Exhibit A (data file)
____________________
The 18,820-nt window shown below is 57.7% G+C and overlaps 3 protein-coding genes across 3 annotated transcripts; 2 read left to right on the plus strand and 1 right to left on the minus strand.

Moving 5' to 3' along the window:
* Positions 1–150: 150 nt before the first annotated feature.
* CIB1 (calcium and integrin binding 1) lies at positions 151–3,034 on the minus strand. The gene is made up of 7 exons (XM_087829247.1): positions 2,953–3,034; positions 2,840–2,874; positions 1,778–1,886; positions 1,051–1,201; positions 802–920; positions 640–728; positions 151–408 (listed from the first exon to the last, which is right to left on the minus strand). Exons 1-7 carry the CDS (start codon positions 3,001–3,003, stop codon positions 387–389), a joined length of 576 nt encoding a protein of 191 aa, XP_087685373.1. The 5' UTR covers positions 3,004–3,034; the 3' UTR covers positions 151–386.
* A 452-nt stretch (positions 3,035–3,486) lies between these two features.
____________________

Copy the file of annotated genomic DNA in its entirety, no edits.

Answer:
The 18,820-nt window shown below is 57.7% G+C and overlaps 3 protein-coding genes across 3 annotated transcripts; 2 read left to right on the plus strand and 1 right to left on the minus strand.

Moving 5' to 3' along the window:
* Positions 1–150: 150 nt before the first annotated feature.
* CIB1 (calcium and integrin binding 1) lies at positions 151–3,034 on the minus strand. The gene is made up of 7 exons (XM_087829247.1): positions 2,953–3,034; positions 2,840–2,874; positions 1,778–1,886; positions 1,051–1,201; positions 802–920; positions 640–728; positions 151–408 (listed from the first exon to the last, which is right to left on the minus strand). Exons 1-7 carry the CDS (start codon positions 3,001–3,003, stop codon positions 387–389), a joined length of 576 nt encoding a protein of 191 aa, XP_087685373.1. The 5' UTR covers positions 3,004–3,034; the 3' UTR covers positions 151–386.
* A 452-nt stretch (positions 3,035–3,486) lies between these two features.